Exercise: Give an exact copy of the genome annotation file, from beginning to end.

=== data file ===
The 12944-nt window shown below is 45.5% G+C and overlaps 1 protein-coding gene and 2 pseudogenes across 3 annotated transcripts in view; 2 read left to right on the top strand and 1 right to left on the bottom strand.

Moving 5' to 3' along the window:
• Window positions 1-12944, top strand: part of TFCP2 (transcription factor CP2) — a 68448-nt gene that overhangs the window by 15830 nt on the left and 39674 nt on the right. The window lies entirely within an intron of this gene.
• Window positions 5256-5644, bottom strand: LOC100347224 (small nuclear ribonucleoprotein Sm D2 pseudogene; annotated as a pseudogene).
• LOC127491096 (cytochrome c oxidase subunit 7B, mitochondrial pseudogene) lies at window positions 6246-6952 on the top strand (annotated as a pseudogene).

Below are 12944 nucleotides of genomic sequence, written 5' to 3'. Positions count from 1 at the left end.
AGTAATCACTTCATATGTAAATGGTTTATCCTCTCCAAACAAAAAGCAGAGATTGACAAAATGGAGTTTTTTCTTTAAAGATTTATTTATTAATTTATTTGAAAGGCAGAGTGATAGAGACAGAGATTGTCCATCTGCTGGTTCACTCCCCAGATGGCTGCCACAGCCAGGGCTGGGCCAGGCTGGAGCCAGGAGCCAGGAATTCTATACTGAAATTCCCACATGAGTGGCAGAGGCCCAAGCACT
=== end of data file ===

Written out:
The 12944-nt window shown below is 45.5% G+C and overlaps 1 protein-coding gene and 2 pseudogenes across 3 annotated transcripts in view; 2 read left to right on the top strand and 1 right to left on the bottom strand.

Moving 5' to 3' along the window:
• Window positions 1-12944, top strand: part of TFCP2 (transcription factor CP2) — a 68448-nt gene that overhangs the window by 15830 nt on the left and 39674 nt on the right. The window lies entirely within an intron of this gene.
• Window positions 5256-5644, bottom strand: LOC100347224 (small nuclear ribonucleoprotein Sm D2 pseudogene; annotated as a pseudogene).
• LOC127491096 (cytochrome c oxidase subunit 7B, mitochondrial pseudogene) lies at window positions 6246-6952 on the top strand (annotated as a pseudogene).

Below are 12944 nucleotides of genomic sequence, written 5' to 3'. Positions count from 1 at the left end.
AGTAATCACTTCATATGTAAATGGTTTATCCTCTCCAAACAAAAAGCAGAGATTGACAAAATGGAGTTTTTTCTTTAAAGATTTATTTATTAATTTATTTGAAAGGCAGAGTGATAGAGACAGAGATTGTCCATCTGCTGGTTCACTCCCCAGATGGCTGCCACAGCCAGGGCTGGGCCAGGCTGGAGCCAGGAGCCAGGAATTCTATACTGAAATTCCCACATGAGTGGCAGAGGCCCAAGCACT